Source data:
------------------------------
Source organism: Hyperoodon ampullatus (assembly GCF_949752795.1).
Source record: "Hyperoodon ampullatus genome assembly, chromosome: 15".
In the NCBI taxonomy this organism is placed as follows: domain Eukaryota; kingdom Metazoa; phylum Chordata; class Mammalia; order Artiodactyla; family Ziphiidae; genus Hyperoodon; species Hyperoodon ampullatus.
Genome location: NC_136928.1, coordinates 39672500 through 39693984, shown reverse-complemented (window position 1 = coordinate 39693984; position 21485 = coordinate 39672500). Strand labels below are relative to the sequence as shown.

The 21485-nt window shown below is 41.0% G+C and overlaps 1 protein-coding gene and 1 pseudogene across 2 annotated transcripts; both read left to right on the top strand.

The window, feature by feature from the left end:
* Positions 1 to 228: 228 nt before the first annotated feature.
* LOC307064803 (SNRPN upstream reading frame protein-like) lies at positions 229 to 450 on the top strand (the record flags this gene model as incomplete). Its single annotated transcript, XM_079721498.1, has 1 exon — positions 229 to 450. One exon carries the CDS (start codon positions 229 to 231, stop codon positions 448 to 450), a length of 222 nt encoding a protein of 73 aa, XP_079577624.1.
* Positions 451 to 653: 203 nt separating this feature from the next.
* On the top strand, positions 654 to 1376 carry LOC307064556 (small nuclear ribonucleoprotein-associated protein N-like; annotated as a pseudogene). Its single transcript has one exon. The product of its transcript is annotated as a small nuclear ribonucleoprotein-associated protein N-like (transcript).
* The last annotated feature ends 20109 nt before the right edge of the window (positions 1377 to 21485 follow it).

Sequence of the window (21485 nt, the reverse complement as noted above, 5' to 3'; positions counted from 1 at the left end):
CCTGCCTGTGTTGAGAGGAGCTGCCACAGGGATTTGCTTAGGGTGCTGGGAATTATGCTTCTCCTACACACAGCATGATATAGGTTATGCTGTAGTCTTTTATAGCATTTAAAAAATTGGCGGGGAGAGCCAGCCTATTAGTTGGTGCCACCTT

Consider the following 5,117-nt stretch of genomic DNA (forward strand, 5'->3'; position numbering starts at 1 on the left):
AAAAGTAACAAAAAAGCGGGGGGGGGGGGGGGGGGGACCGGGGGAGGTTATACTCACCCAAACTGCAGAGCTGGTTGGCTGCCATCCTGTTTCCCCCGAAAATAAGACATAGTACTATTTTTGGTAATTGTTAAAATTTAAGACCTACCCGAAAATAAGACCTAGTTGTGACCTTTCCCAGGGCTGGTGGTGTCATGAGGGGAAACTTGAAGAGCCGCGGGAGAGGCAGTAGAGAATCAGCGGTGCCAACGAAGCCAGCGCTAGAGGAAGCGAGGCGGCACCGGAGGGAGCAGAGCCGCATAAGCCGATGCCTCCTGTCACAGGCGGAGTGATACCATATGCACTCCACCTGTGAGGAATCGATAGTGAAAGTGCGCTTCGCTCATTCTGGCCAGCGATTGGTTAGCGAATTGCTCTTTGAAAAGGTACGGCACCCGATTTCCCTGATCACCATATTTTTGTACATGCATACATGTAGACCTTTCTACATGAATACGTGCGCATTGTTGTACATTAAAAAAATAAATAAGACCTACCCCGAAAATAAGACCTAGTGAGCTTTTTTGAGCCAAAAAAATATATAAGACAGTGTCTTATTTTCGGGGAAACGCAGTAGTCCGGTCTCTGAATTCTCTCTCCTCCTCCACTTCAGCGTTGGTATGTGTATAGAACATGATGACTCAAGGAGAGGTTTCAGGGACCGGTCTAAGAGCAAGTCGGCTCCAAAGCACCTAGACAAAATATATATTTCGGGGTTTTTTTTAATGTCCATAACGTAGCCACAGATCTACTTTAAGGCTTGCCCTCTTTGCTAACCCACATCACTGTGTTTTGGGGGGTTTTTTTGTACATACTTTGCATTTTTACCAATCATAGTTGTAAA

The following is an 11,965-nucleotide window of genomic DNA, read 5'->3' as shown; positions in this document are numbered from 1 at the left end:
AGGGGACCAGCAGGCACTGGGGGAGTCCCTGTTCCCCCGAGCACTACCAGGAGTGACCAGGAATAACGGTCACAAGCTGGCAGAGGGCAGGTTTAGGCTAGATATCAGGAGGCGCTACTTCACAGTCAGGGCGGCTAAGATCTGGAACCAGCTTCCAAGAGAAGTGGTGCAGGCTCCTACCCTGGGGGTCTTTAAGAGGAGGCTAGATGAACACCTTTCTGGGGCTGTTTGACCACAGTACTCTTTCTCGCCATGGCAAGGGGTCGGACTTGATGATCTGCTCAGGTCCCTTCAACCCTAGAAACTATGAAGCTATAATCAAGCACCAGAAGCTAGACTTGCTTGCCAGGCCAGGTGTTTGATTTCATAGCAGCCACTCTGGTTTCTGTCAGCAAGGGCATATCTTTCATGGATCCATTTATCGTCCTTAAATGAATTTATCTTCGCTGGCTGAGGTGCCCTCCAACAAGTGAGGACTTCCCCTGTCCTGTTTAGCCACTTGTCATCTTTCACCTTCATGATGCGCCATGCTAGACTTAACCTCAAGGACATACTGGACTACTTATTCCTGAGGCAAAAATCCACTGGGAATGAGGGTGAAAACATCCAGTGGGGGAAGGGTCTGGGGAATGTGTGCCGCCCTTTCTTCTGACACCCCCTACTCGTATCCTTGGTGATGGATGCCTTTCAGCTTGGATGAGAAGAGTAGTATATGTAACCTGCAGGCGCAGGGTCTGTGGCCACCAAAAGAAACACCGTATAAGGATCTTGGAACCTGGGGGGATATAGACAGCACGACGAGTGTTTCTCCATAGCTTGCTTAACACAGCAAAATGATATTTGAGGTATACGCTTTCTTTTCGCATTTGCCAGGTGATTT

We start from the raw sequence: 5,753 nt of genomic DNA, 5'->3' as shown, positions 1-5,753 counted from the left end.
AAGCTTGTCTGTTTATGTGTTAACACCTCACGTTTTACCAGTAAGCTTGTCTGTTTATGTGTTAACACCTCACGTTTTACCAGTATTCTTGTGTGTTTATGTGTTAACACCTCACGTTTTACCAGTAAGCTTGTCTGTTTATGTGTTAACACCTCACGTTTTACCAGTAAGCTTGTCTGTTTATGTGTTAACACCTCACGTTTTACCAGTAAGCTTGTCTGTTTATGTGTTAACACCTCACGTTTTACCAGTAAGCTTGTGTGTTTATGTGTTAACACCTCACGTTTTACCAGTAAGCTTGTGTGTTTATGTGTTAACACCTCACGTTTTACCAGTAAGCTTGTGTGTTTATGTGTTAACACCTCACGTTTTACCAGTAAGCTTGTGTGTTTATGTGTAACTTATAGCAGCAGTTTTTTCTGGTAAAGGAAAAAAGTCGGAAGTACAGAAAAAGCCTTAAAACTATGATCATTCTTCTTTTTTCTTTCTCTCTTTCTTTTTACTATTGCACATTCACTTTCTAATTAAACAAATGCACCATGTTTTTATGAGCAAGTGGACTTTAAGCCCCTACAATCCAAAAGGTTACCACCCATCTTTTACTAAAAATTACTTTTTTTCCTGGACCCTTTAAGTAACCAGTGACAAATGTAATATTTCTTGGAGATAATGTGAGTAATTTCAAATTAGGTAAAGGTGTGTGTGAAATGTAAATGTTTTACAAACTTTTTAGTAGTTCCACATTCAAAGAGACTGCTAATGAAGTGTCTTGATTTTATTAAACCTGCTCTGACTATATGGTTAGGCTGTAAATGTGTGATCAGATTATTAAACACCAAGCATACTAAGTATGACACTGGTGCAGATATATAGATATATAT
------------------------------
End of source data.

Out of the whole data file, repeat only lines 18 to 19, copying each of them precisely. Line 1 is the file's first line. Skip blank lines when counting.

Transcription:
We start from the raw sequence: 5,753 nt of genomic DNA, 5'->3' as shown, positions 1-5,753 counted from the left end.
AAGCTTGTCTGTTTATGTGTTAACACCTCACGTTTTACCAGTAAGCTTGTCTGTTTATGTGTTAACACCTCACGTTTTACCAGTATTCTTGTGTGTTTATGTGTTAACACCTCACGTTTTACCAGTAAGCTTGTCTGTTTATGTGTTAACACCTCACGTTTTACCAGTAAGCTTGTCTGTTTATGTGTTAACACCTCACGTTTTACCAGTAAGCTTGTCTGTTTATGTGTTAACACCTCACGTTTTACCAGTAAGCTTGTGTGTTTATGTGTTAACACCTCACGTTTTACCAGTAAGCTTGTGTGTTTATGTGTTAACACCTCACGTTTTACCAGTAAGCTTGTGTGTTTATGTGTTAACACCTCACGTTTTACCAGTAAGCTTGTGTGTTTATGTGTAACTTATAGCAGCAGTTTTTTCTGGTAAAGGAAAAAAGTCGGAAGTACAGAAAAAGCCTTAAAACTATGATCATTCTTCTTTTTTCTTTCTCTCTTTCTTTTTACTATTGCACATTCACTTTCTAATTAAACAAATGCACCATGTTTTTATGAGCAAGTGGACTTTAAGCCCCTACAATCCAAAAGGTTACCACCCATCTTTTACTAAAAATTACTTTTTTTCCTGGACCCTTTAAGTAACCAGTGACAAATGTAATATTTCTTGGAGATAATGTGAGTAATTTCAAATTAGGTAAAGGTGTGTGTGAAATGTAAATGTTTTACAAACTTTTTAGTAGTTCCACATTCAAAGAGACTGCTAATGAAGTGTCTTGATTTTATTAAACCTGCTCTGACTATATGGTTAGGCTGTAAATGTGTGATCAGATTATTAAACACCAAGCATACTAAGTATGACACTGGTGCAGATATATAGATATATAT